The real estate brokerage contract has its rules defined in the Portuguese Law no 15/2013 (Legal Framework for real estate brokerage activity) and, if there are no specific definitions in this Law, in Chapter IX from the Portuguese Civil Code that regulates the general service agreements. In accordance with the national case laws, the real estate brokerage contract – as well as other species of mediation agreements – is a subspecies of service agreement.
This contract can be defined as an agreement where one of the parties commits herself to find a third party interested in celebrating a business with her client and arranges a meeting between that third party and the client. The business must aim to constitute or acquire an effective right, such as exchange, rental, assignment of rights and obligations (purchase and sale), in respect of an immovable property.
Moreover, the mediator’s provision of services is legally considered an obligation that concerns the means, not the outcome, although the remuneration is payable only after the brokerage contract conclusion (in which the business translates into the profitable transfer of real estate ownership to the third party) without any nullities or conditions with suspensive effects. This is the current interpretation in the light of case law, mentioned also by Higina Orvalho Castelo. Therefore, the real estate agent must publicize the offer and search for people interested in doing business with the agent’s client and also to introduce him to the person interested, without being compelled to participate on the negotiations development and consequent business execution.
According to article 19, n. 1 and 2 from the Law n. 15/2013, the compensation is due with the conclusion and completeness of the real estate brokerage’s concerned business or if a promissory contract was concluded between the purchasing parties and a remuneration to the real estate company is foreseen in the brokerage contract; it is also due, even if the purchase is not perfectly concluded, when the foreseen business in the real estate brokerage contract was established on an exclusive basis and the purpose is not achieved because of the client/owner.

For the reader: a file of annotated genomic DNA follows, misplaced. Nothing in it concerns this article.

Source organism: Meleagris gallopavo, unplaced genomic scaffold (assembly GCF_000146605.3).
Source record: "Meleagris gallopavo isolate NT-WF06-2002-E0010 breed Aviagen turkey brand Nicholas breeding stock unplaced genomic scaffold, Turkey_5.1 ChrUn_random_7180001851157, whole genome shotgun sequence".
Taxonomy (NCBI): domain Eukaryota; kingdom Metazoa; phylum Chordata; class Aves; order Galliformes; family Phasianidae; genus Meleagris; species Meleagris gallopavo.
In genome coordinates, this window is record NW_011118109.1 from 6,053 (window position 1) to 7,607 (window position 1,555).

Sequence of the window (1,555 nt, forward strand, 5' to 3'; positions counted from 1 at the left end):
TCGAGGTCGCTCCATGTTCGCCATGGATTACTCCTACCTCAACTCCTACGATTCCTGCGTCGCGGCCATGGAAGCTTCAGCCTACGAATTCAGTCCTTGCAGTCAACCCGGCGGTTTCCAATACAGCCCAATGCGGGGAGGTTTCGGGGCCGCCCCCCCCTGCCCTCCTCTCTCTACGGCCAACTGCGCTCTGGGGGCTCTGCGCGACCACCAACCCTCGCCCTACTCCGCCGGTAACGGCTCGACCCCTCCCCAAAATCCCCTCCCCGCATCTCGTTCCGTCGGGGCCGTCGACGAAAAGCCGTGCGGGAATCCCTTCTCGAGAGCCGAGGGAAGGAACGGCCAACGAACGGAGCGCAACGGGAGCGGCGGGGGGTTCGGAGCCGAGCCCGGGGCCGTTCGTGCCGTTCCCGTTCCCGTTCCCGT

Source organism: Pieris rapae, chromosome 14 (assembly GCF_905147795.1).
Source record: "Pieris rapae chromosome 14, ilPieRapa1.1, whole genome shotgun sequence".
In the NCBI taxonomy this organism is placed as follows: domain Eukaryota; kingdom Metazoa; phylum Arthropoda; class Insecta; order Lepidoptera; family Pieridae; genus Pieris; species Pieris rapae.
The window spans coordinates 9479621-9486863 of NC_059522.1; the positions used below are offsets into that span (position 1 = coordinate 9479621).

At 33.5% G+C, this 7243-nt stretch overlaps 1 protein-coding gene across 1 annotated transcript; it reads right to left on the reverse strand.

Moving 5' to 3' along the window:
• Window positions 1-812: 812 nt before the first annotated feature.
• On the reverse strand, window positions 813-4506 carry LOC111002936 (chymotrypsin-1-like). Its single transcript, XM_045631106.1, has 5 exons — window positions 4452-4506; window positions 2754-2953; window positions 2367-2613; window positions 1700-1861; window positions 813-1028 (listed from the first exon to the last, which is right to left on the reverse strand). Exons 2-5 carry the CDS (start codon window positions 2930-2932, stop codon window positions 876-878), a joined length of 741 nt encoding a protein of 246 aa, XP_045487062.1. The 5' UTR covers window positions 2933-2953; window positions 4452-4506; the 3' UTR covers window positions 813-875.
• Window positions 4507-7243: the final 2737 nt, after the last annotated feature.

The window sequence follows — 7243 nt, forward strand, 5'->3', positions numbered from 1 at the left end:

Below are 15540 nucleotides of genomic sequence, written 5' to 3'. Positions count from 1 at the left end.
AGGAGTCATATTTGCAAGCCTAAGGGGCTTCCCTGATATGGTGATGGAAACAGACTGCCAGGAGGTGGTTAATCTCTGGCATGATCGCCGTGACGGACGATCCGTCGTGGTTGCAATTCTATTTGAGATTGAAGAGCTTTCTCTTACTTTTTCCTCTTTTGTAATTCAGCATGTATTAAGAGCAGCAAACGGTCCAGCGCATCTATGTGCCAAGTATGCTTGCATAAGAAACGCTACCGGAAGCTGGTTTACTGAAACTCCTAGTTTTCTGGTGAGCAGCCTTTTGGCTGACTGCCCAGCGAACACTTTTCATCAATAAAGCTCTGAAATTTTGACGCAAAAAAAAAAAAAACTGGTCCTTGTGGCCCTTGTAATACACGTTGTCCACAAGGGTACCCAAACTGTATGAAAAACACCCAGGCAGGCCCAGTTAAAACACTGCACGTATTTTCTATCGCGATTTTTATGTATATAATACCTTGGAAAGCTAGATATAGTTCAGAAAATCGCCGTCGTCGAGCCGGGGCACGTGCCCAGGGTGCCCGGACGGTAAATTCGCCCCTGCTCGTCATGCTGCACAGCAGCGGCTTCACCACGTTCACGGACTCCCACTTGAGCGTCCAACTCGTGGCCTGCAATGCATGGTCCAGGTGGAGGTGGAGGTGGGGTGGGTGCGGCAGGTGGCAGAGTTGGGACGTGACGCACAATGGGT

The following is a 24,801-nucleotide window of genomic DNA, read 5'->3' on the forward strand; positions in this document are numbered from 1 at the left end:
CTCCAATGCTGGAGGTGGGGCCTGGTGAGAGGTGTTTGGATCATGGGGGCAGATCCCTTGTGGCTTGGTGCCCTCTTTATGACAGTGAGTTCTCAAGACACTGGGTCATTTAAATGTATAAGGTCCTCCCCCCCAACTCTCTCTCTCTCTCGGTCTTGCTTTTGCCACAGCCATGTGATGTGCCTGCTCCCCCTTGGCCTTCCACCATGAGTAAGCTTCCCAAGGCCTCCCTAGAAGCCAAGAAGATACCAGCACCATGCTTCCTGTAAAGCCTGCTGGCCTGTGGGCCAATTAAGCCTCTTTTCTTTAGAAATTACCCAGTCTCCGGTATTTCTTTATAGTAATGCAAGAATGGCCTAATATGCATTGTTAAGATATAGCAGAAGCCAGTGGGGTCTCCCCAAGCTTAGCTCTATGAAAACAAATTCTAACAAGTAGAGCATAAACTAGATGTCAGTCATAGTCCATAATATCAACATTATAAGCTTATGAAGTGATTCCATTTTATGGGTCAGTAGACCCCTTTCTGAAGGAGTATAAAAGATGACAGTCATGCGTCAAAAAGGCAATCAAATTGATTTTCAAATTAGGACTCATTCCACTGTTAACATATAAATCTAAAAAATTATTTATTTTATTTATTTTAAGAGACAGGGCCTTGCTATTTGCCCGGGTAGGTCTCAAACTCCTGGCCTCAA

It is important to highlight that, as it was understood by the Porto Court of Appeal in the Process, 484/13.7TBPVZ.P1 if the real estate brokerage contract is explicitly established on an exclusive basis, an assumption that the activity practiced by the broker or real estate company definitively contributed to bring closer the client and third party interested in buying the property is recognized; therefore the compensation is due without the need to prove a causal link between the activity practiced by the broker and the business conclusion. However, as it was decided by Lisbon Court of Appeal in the Process 3199/08-4TBCLD.L1-2, if the property’s selling was concluded more than a year after the termination of the brokerage contract, the aforementioned assumption between the broker’s work and the selling will not be recognized.
Finally, two important aspects about the brokerage contract should be highlighted: the first one is that the real estate professional must transform potential stakeholders in real and effective parties or promising purchasers, so his activity is considered payable. The second and last aspect is that, even though the compensation is due only after the conclusion and completeness of the brokerage company’s concerned business, if one of the parties in the purchasing agreement does not comply with the contract after its conclusion, this does not affect the obligation to compensate the broker for the services provided.
In the following article we will specifically discuss the exclusivity clause in the brokerage contract, including jurisprudential decisions regarding it and the opinion of two real estate consultants that work in Portugal about the fact that this clause is not legally binding and its consequences.